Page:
A Place for Product

Yesterday I had the good fortune to spend the day with our staff developer as she worked with third, fourth, and fifth grade teachers to share reading and writing strategies and ideas.  She was sharing with us some work we could do to support children as they head into our state test.  Some strategies that might help students on the parts where they seem to have trouble.The work was fascinating.  It certainly didn’t feel like test prep!  She had students building academic vocabulary, watching multiple videos, brainstorming ideas, sorting and ranking details to match those ideas, and even watching the videos to determine authors’ techniques and goals.  Then she surprised me.  In each session, she spent some time talking with teachers about a writing product.  Yes, a product.  We are focused on the writing process, so, to be honest, I haven’t encouraged teachers to spend too much time on the final product.  I usually suggest that they revise, edit, celebrate, and move on to the next bend or unit.  More writing develops better writers, right?

“Have students add beautiful artwork to their current writing pieces!” she exclaimed. She suggested that maybe teachers work with the art teacher and have her come and teach some lessons during the publishing phase. She suggested that these beautiful books end up on our walls, in the school library, or even displayed in the town’s public library! And she suggested that we make sure to share them with parents. When we questioned her more about this focus on product, she talked about the need for kids and parents to see writing as something beautiful, something tangible. This is a way for people to see our work, celebrate it, share it, and develop a better understanding of what we are doing in the area of writing. I need to reflect on the place of product in our writing work.



9 thoughts on “A Place for Product

  1. I find the challenge to be producing something that is product worthy, if that makes sense. Not just rushing to have something to publish, but something that is worth being a product. I agree that we have to expand our repertoire regarding the notion of ‘publish’ in order to do this.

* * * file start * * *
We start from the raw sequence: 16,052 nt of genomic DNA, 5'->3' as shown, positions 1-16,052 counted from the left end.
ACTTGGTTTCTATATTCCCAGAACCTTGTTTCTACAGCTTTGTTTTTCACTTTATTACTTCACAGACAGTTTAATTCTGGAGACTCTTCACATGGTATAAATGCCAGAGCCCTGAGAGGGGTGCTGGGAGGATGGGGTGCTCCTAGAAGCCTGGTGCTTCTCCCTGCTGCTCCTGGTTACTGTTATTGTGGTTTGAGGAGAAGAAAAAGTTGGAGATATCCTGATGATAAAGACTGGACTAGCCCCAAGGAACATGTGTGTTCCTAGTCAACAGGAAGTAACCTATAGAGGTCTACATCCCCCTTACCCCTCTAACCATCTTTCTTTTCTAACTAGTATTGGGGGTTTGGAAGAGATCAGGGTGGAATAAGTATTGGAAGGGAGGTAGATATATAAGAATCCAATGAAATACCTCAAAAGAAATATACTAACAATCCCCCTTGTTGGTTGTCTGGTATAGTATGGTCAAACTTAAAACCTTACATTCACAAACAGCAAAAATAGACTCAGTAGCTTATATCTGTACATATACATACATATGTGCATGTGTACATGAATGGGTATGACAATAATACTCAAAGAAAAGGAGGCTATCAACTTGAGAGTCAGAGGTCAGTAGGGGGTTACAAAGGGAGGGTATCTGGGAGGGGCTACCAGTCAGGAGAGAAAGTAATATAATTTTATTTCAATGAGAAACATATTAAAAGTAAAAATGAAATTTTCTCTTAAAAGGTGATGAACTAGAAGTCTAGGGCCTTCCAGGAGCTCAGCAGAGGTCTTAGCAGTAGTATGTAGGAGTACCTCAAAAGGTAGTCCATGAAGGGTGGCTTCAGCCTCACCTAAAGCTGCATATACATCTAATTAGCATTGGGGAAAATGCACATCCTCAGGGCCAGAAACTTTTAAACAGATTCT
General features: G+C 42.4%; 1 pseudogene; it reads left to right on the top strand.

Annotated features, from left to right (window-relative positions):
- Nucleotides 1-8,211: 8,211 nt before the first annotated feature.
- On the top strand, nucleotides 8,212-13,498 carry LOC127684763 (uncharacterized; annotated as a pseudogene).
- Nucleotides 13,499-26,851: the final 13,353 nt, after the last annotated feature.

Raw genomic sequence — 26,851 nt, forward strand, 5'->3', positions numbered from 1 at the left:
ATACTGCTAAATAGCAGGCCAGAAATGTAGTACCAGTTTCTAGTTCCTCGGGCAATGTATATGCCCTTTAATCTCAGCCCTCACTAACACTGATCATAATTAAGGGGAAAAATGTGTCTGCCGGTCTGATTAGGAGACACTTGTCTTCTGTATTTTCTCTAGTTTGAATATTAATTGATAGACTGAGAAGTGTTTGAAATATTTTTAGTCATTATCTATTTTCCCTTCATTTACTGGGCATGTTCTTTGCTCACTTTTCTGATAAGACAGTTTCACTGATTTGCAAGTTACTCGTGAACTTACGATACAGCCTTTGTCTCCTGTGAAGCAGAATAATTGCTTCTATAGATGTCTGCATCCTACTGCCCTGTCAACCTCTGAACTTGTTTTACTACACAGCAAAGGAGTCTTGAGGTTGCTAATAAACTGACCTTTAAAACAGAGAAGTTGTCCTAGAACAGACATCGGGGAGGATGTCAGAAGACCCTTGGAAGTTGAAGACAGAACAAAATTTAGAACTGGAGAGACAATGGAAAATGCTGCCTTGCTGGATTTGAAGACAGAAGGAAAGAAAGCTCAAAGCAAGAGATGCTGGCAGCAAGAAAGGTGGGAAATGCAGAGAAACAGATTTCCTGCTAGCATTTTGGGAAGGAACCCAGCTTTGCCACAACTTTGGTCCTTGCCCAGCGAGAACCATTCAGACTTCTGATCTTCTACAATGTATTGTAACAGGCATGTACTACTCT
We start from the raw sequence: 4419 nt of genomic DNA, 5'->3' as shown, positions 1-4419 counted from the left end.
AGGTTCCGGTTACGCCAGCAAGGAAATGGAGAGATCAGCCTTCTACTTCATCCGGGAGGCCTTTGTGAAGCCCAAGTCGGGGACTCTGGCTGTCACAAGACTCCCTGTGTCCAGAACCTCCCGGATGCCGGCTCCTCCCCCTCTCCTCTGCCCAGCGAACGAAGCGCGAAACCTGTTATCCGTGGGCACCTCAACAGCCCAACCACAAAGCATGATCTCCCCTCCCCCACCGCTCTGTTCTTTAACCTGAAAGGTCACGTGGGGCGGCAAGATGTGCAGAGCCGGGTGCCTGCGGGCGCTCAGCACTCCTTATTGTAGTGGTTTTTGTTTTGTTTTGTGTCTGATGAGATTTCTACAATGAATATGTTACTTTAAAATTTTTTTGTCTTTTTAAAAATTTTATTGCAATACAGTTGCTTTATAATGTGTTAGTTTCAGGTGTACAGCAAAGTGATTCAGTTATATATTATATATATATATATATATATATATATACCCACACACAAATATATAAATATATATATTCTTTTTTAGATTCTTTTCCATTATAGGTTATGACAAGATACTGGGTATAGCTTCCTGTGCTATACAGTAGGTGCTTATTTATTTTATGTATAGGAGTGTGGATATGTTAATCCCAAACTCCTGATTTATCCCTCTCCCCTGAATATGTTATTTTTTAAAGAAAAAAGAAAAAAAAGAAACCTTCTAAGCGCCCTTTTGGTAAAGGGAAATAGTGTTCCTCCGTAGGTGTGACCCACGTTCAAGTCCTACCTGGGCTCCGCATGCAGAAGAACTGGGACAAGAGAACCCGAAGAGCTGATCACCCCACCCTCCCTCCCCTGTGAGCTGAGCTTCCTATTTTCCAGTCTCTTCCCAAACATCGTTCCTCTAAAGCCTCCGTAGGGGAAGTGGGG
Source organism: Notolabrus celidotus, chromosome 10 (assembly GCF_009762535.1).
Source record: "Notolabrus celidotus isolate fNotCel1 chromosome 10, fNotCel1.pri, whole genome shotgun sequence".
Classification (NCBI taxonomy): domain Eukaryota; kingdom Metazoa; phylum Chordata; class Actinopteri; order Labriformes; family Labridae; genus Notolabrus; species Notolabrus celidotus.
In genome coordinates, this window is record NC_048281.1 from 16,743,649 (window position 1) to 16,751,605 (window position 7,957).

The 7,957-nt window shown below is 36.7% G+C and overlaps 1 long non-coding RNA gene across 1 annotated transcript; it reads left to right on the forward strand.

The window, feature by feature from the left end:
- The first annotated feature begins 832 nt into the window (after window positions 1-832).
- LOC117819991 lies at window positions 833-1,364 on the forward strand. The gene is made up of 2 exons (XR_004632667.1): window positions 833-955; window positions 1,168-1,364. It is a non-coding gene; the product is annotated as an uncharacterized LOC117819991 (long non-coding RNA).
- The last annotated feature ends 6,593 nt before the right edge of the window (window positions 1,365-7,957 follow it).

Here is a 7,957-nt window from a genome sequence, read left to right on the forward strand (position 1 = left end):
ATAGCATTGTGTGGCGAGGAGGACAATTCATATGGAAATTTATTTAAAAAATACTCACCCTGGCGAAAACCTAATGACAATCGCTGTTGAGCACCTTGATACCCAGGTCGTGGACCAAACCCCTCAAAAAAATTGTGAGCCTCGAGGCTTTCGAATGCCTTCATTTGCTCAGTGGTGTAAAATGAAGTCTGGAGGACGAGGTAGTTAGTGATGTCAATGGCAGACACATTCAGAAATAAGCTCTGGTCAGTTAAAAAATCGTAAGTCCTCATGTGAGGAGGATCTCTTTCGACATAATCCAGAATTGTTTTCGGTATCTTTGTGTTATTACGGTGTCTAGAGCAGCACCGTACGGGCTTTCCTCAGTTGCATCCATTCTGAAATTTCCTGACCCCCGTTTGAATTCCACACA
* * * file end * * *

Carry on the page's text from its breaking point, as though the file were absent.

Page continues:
1. I think that’s the issue. Maybe we need to find a way to do some really well done products at times and at other times be happy doing a quick publish with a gallery walk. My concern is often one of how we are spending time and why.

  2. Erika,
    Love the two different posts from Mary E’s work in your building. That’s the #1 takeaway always for me with #TCRWP – the work has so many layers that we can work and IMPROVE all the time! Love this thinking about product. Mary never said it had to be perfect. But thinking about why and how we share pride in our work product!

    How do we value our writing? What’s the evidence?

    1. For me, this idea that we can always make it better is such a powerful one, and Mary is always helping us reach a bit higher, a bit further. I’m glad you read both pieces.

  3. Thanks for sharing this thought. I’m navigating a space now that’s process heavy, so the pointer to product may be just what the doctor ordered — mixing metaphors: a useful anchor to steady a rolling ship.

  4. I’m not sure. I tend to be “process heavy” as well. I really have to rethink my view on product. I do think there is a place for it, but I want to make sure it stays in its place! Keep that ship rolling!

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